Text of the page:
Mark Comfort, who worked for more than two years with Negro youth in Oakland, told the Commission that Federal programs were providing jobs for only a small fraction of those who needed employment:
this year you will have anywhere from between twenty and twenty-five thousand black youth on the streets of Oakland, not to speak of the Mexican, not to speak of the poor whites that live in the Flatland areas that will be seeking employment, and that out of a million and some eight hundred thousand dollars that the Central Labor Council gets from the Federal Government we can only place 500 people on these jobs among the youth from sixteen to twenty-one.
Mr. Comfort also thought that jobs made available through the antipoverty program did not pay a decent salary-"$1.25 an hour, $1.30, perhaps $1.35 this year."
ev. Paul Younger, a minister in the Hough area of Cleveland, fied:
... most people want jobs at a living wage. Some of our
Orville Luster told the Commission that these young men did not it "dead end" jobs:
Our whole attitude and idea about a man's worth is where
Mr. Luster was asked how the young people in his group-70 to 80 percent unemployed-subsisted. He said:
... I think that some of the young people who do get
Living on Welfare
For children in families with an absent or handicapped father, for women who must support their children, for the aged and the disabled, public assistance often is the principal means of support.18 In Hough, for example, one-fifth of the nonwhite population was supported by payments under the Aid to Families with Dependent Children Program (known as AFDC or ADC).19 AFDC is financed jointly by the States and the Federal Government. All States have established monetary standards which they regard as the minimum necessary for a family to live in health and decency. In 42 States welfare payments fail to meet the States' own standards.20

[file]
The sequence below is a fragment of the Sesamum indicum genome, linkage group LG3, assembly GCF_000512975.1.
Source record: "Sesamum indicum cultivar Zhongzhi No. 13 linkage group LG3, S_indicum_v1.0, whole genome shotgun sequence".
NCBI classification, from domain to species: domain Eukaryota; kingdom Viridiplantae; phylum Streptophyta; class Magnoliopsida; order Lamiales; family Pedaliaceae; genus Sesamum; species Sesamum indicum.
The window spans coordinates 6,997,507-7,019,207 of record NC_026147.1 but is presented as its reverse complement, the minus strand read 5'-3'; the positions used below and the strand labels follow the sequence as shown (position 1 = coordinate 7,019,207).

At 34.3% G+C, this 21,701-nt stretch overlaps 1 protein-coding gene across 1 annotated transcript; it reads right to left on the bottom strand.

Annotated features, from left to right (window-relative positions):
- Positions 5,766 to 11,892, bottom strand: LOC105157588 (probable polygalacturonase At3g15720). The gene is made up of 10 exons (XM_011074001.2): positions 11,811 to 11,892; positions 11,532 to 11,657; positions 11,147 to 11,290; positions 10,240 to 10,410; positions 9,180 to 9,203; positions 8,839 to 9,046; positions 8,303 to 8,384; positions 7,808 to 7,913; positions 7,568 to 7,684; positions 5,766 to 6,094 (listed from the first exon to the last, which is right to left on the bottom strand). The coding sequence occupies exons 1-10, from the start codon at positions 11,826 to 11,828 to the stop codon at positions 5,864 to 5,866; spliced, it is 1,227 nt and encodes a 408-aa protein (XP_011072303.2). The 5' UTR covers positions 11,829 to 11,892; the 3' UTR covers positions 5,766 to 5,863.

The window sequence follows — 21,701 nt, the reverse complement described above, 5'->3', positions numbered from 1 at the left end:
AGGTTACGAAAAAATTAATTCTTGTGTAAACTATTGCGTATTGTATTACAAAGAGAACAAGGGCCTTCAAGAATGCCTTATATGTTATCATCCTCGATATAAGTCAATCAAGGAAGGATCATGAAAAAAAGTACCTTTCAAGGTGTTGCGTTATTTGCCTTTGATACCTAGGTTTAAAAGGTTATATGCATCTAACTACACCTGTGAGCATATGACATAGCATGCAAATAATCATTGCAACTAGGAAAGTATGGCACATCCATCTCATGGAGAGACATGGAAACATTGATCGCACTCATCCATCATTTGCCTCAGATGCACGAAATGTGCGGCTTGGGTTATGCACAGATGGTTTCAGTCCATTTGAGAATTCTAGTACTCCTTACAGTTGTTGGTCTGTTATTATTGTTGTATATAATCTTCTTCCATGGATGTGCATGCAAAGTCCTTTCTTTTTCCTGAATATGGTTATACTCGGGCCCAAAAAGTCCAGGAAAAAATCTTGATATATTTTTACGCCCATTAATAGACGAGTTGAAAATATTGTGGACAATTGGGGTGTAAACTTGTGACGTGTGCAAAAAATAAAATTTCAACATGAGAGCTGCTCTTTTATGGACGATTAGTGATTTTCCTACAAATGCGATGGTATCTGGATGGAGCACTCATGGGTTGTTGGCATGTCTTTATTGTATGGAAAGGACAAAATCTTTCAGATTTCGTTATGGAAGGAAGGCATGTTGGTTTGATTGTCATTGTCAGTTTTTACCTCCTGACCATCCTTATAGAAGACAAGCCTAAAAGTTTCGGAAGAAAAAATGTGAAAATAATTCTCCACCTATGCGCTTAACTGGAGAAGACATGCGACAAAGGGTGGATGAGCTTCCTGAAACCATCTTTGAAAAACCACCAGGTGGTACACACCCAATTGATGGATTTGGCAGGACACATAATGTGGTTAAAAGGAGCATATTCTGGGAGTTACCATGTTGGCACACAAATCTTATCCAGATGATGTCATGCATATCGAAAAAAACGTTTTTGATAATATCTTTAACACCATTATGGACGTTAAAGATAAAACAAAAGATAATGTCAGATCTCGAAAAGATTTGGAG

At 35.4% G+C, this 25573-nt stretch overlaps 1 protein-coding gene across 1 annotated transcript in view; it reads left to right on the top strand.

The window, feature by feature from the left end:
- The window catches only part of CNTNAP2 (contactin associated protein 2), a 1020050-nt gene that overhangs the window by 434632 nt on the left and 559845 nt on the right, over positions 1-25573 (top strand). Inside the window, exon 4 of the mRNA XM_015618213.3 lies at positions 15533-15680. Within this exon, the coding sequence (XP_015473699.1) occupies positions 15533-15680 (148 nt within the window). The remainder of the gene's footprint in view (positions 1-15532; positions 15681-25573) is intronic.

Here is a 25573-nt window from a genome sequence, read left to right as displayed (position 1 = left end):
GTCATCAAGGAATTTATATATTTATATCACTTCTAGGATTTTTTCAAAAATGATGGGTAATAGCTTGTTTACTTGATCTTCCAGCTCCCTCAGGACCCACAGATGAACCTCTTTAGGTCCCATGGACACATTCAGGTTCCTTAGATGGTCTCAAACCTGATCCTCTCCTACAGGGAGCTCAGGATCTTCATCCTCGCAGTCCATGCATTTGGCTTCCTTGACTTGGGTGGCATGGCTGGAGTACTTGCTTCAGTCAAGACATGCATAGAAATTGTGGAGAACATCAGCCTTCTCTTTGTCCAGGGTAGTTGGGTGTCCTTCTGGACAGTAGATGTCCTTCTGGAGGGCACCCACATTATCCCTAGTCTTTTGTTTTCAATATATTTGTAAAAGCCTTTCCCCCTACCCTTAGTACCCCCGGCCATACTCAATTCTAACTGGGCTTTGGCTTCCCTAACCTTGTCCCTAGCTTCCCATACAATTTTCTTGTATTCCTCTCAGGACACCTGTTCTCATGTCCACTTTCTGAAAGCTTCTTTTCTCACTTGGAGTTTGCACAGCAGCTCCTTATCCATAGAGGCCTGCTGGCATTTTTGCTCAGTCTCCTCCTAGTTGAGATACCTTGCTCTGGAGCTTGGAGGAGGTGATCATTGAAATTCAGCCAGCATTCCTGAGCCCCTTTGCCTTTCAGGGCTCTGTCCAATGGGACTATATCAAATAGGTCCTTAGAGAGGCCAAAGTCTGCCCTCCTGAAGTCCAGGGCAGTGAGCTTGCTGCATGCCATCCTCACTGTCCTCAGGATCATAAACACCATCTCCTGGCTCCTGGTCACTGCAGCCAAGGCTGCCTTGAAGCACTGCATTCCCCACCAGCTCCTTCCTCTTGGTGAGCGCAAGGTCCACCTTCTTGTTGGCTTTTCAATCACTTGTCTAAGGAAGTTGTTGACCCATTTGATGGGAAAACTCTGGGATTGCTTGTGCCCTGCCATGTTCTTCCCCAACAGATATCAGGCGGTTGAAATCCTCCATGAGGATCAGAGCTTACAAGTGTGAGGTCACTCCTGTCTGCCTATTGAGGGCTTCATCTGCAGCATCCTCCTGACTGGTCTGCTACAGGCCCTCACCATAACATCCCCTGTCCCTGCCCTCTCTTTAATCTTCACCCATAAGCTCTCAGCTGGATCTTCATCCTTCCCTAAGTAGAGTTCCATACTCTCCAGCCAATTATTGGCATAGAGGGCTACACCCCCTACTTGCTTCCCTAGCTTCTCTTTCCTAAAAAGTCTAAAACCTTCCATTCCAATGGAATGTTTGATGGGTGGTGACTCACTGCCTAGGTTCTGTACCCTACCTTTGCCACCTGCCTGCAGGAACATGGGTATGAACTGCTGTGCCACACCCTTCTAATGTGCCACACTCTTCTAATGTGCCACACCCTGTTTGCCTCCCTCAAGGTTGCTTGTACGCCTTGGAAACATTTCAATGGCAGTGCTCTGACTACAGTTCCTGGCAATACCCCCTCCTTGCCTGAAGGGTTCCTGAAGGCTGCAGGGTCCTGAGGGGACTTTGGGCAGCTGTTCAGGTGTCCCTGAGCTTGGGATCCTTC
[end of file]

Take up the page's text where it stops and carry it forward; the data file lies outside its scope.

In 1966, the Ohio Department of Public Welfare considered a cash payment of $224 a month to be necessary to provide a mother and three children with a minimum standard of health and decency based
on 1959 prices. But in 1966 the maximum payment that could be made to a family of four under State law was only $170.21 This amount included the maximum rent allowance of $90, a sliding allowance fixed according to the rent actually paid. Evidence at the Cleveland hearing, however, established that this was not enough to obtain decent housing.
Mrs. Allie Anderson, who received AFDC payments, was asked why she kept trying to find a better apartment. She testified:
I don't see any sense in paying $80 to $90 a month for
Assuming that an AFDC recipient in Cleveland paid a rent no higher than the $90 maximum rent allowance, $80 remained-an amount insufficient to buy food, clothing, soap, school supplies and other items required to support three children and their mother.24
The Indiana Public Welfare Department estimated that a mother with three children needed $237 a month. But the maximum payable to such a family under Indiana law was $126.25
Mrs. Jacqueline Taylor, appearing at an open meeting of the Indiana Advisory Committee in Gary, was asked to comment on the statement often made that "ADC mothers have it pretty easy." She replied: I have heard people say it lots of times. They think we have it so easy. I would like to see anyone, anyone, to step forward, to change his good job for my position, his nice home, you know, just his nice position.
In other words, if he wants my place, let him take it for
Mrs. Taylor spoke of the difficulties she had in getting nourishing food for her children with her welfare check:
It's very difficult to get food for this small amount of